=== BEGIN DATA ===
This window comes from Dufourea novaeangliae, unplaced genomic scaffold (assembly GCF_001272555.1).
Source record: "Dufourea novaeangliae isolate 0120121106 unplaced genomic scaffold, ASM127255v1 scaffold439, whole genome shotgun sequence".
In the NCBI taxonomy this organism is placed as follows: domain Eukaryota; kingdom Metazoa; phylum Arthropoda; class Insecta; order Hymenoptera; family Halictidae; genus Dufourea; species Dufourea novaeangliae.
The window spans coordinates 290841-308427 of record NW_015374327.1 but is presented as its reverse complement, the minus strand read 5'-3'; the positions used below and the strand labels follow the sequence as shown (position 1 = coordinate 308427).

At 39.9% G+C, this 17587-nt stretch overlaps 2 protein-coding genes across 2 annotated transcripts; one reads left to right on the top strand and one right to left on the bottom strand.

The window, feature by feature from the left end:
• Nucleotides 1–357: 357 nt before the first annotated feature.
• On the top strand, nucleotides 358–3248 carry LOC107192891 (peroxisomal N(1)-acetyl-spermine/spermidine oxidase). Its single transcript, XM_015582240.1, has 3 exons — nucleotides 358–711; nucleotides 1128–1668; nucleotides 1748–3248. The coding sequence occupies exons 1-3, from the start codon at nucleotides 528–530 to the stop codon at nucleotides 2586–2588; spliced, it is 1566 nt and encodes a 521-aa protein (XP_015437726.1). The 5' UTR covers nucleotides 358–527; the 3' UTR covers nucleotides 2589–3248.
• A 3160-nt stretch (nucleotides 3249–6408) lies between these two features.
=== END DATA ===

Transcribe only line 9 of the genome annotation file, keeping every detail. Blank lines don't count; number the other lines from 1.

• A 3160-nt stretch (nucleotides 3249–6408) lies between these two features.